Overture Colas Breugnon – Kabalevsky
Cello Concerto – Dvořák
Soloist: Richard Harwood
Symphony No 5 in D minor – Shostakovich
Russian music of the twentieth century embraces an epic romantic cello concerto in this final concert of the 2014-15 season by Havant Symphony Orchestra under their principal conductor Jonathan Butcher.
In light-hearted mood, Kabalevsky’s Overture Colas Breugnon takes a French folk tale as its inspiration. The full opera is based in 18thCentury Burgundy and is the story of a love triangle involving the sculptor, Colas, and his eventual playing of a trick on the local Duke by creating a statue of him in full armour sitting backwards on a donkey… I guess you had to be there, but the Overture is full of fun and jazzy rhythms and cannot fail to entertain!
It is always exciting to welcome back to his home town the fantastic cellist Richard Harwood. Richard has been performing concertos with the Havant Orchestras since he was a schoolboy and still manages to fit the occasional return visit to Waterlooville into his very busy schedule. In addition to his solo performances, Richard has recently been on an international tour with the Sitkovetsky Trio and is also Principal Cellist of the John Wilson Orchestra, famous for their performances of music from the great Hollywood musicals. On this visit he will play the dramatic and beautiful concerto by Dvořák. This is one of the best known works for solo cello and orchestra and shows off both the lyrical and virtuosic capabilities of the cello to stunning effect.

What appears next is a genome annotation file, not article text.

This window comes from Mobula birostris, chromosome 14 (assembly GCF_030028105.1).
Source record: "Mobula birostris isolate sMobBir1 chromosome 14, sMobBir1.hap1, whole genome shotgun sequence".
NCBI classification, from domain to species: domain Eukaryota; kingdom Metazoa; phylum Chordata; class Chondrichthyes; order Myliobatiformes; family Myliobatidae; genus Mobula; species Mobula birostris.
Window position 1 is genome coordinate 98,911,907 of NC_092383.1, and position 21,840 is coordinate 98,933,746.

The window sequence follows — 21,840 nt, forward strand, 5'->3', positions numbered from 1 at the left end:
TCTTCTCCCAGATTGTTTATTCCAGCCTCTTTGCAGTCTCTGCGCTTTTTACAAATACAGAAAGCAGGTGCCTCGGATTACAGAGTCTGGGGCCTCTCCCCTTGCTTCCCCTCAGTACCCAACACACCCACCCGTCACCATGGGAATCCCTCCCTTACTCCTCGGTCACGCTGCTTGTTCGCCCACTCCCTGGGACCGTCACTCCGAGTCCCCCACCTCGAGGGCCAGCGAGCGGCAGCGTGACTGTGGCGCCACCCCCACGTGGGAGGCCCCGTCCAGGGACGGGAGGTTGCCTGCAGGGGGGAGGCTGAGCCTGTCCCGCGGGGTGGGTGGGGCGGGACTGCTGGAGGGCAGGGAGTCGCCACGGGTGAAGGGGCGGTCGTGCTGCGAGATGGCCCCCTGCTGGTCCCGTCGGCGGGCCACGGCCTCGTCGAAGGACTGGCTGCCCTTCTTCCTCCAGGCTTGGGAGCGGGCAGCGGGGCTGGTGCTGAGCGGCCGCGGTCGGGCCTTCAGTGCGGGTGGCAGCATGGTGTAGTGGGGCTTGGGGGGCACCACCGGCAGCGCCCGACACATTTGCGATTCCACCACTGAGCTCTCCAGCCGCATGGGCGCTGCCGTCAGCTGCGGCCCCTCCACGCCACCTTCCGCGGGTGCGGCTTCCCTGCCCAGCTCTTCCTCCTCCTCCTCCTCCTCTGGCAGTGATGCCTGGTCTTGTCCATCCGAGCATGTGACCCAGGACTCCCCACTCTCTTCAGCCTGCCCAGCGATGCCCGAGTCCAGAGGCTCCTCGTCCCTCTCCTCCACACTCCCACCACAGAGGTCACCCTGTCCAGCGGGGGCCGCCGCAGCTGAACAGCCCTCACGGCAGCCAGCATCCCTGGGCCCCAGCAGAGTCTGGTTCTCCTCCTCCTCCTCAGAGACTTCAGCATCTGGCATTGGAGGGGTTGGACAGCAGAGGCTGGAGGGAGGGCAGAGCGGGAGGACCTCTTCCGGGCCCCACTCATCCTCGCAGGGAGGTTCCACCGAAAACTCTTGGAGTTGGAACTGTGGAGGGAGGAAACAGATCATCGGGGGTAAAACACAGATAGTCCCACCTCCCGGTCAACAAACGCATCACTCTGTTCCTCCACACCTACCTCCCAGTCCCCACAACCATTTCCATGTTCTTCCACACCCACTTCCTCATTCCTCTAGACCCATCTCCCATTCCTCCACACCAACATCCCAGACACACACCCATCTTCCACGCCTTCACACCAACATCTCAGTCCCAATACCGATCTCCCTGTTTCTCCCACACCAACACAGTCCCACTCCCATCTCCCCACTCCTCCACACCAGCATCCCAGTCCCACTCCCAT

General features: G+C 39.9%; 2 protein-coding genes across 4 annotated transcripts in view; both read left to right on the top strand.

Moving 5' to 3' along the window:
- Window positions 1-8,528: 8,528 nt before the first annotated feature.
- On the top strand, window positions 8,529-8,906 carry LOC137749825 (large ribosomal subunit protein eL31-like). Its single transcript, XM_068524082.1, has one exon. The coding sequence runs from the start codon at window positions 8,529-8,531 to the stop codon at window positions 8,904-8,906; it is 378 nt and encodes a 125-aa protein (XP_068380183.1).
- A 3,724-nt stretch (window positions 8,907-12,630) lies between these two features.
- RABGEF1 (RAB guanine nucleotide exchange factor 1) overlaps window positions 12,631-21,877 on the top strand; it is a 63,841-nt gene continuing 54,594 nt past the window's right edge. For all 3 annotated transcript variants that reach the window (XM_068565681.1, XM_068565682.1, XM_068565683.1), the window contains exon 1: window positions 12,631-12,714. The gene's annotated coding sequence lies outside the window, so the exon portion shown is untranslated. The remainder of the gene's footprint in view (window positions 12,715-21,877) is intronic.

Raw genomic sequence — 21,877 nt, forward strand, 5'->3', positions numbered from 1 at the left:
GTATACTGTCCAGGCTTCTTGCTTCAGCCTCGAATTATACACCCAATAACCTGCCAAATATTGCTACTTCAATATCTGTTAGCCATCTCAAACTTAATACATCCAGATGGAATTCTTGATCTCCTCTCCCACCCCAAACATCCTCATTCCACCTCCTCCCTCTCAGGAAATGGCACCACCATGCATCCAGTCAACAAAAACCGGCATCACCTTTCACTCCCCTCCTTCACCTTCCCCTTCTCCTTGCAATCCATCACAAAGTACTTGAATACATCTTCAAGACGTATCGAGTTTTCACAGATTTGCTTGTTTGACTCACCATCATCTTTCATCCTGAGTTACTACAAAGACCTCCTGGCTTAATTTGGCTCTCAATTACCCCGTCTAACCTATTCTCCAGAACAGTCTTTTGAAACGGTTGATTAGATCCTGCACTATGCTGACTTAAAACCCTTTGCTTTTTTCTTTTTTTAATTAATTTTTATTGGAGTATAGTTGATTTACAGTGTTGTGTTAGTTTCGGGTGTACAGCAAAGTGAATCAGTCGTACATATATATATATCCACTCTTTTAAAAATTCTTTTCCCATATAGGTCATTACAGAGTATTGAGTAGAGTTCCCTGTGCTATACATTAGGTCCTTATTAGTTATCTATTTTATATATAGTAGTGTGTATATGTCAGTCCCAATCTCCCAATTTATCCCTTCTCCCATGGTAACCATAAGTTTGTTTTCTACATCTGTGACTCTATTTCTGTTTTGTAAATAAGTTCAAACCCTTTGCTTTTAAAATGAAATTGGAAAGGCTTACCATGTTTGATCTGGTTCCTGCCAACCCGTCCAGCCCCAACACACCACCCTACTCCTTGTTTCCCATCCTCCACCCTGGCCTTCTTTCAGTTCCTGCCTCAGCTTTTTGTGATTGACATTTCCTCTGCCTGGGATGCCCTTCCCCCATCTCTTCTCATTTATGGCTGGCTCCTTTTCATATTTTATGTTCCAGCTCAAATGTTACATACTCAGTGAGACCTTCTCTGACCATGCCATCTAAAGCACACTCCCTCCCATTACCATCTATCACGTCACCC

The concert concludes with the Symphony No 5 by Shostakovich. This was written in 1937 as “a Soviet artist’s creative response to justified criticism” after the composer had experienced a period of extreme difficulty with the Soviet authorities. The Symphony contains many haunting melodies and uses some extra instruments to supplement the standard orchestra – listen out for the piano, harp and celesta as well as a large percussion section! The final climax to the work is somewhat of an enigma – is it really a triumphant march or a parody of one? See what you think…